KABUL (Reuters) – Twin blasts in the Afghan capital Kabul killed at least 26 people on Monday, including nine journalists who had arrived to report on the first explosion and were apparently targeted by a suicide bomber, officials said.
American operations in Afghanistan have continued to face setbacks due to regular turnover of U.S. military and diplomatic personnel, according to a government watchdog.
The U.S. military has begun redirecting personnel and equipment from Iraq and Syria back to Afghanistan, where the Pentagon hopes to revamp its fight against the Taliban, the top commander of the American-led air campaign in the country said Wednesday.
The U.S. Air Force broke a record over Afghanistan this week when a B-52 bomber dropped the largest payload in the plane’s history.
In a first, the U.S. government has without explanation classified data on the amount of territory in Afghanistan currently controlled by radical insurgents, a move that erases years of transparency on how American taxpayer funds are being used to help the Afghan government retain control of the country.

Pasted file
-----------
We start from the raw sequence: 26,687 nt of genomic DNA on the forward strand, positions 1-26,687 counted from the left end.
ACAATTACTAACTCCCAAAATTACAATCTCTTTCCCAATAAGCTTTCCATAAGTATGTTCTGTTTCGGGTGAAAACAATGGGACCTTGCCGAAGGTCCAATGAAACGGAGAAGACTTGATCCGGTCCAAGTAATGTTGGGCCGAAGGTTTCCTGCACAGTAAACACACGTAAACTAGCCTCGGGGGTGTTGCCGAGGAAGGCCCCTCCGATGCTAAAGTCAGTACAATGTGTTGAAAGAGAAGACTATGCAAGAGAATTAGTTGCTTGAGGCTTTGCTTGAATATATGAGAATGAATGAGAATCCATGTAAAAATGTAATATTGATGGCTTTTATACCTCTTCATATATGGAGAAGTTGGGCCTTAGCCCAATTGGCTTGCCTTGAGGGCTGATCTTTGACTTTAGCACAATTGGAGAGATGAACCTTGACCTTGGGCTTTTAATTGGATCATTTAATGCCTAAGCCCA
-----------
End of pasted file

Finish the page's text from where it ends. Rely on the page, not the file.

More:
A new specialized U.S. Army unit is preparing to make its first deployment to Afghanistan in the spring as part of the Trump administration’s revamped strategy for the war there.
The Pakistani ambassador to the United States on Monday cautioned the United States against abandoning its longstanding partnership with Islamabad amid increasingly strained relations, warning a break in cooperation would harm efforts to secure peace in Afghanistan.
Defense Secretary James Mattis sees the U.S. military as more than just an arm of the country’s national security policy, an observation the retired Marine Corps general made when recounting to troops an assassination attempt he survived during the Iraq War.
The Trump administration has revamped U.S. military strategy against the Taliban and ISIS in Afghanistan, reversing the Obama administration’s policy prohibiting offensive strikes.
U.S. and Afghan forces have conducted more than two-dozen joint airstrikes against opium production facilities in Afghanistan under a new campaign to target Taliban financing, the top U.S. general in the country said Monday.